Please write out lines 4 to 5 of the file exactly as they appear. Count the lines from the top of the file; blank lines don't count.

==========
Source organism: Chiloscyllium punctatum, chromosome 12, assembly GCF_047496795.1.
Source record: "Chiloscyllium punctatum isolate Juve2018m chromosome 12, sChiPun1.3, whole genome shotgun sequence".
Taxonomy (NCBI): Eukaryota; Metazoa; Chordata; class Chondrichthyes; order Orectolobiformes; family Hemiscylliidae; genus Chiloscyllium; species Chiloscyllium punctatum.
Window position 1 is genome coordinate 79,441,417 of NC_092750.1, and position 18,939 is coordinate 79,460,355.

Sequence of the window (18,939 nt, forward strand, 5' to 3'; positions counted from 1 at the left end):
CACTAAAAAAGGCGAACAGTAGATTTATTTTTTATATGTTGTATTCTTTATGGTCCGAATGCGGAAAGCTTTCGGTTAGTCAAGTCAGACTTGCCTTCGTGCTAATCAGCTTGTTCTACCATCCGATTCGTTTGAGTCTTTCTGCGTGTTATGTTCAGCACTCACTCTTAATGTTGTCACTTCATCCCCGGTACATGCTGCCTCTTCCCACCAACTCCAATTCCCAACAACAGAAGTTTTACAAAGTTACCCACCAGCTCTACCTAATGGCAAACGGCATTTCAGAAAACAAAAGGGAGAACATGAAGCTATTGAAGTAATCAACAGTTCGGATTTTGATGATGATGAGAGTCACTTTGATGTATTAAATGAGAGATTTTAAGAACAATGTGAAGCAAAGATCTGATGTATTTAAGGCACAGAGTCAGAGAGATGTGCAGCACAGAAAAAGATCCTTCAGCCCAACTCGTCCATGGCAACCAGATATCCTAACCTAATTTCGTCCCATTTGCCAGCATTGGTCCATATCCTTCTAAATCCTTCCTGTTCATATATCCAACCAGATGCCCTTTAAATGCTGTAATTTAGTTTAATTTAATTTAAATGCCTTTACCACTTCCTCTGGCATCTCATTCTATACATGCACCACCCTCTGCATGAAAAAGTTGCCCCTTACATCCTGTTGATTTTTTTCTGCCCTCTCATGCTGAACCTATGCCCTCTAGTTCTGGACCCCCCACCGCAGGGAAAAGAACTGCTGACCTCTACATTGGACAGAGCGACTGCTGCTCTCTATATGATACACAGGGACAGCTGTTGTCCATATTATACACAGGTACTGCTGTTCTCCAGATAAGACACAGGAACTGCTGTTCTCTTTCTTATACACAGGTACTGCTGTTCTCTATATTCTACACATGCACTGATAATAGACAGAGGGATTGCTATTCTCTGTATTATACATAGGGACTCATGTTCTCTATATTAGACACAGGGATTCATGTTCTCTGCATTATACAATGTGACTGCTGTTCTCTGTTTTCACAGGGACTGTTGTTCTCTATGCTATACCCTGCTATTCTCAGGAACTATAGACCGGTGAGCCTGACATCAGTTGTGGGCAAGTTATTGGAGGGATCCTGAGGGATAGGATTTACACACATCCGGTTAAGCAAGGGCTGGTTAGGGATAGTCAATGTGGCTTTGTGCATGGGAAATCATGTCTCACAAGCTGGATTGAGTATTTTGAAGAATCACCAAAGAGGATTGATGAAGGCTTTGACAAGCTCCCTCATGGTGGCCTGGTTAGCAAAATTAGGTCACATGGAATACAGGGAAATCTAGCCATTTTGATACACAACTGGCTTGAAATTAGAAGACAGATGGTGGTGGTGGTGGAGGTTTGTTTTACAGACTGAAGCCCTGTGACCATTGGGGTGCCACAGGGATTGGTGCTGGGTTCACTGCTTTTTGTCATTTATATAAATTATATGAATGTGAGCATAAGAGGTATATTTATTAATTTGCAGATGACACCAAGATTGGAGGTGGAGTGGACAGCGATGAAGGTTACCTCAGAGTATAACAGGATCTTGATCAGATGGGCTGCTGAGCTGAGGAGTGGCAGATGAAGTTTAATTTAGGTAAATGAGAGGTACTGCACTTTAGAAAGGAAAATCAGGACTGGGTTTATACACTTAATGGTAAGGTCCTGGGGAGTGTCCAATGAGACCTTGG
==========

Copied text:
Window position 1 is genome coordinate 79,441,417 of NC_092750.1, and position 18,939 is coordinate 79,460,355.

Sequence of the window (18,939 nt, forward strand, 5' to 3'; positions counted from 1 at the left end):